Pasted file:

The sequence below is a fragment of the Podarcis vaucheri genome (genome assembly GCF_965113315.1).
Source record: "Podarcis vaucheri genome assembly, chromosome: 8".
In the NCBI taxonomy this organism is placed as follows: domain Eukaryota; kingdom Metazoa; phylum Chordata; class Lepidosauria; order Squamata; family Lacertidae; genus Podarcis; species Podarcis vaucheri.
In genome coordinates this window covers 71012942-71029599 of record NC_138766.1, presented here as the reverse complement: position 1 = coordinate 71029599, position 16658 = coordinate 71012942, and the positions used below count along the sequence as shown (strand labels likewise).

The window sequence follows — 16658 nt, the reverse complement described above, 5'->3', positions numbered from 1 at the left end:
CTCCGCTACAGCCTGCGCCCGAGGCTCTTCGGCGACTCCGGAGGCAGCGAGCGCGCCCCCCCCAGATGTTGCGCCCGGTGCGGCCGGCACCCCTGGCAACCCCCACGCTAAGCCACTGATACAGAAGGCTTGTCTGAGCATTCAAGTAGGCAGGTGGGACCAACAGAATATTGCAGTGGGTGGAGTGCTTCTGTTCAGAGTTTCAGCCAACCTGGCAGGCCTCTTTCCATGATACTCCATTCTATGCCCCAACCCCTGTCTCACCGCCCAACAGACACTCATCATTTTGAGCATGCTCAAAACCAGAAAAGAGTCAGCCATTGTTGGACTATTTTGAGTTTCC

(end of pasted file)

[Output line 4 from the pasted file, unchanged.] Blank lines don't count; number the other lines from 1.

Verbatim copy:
In genome coordinates this window covers 71012942-71029599 of record NC_138766.1, presented here as the reverse complement: position 1 = coordinate 71029599, position 16658 = coordinate 71012942, and the positions used below count along the sequence as shown (strand labels likewise).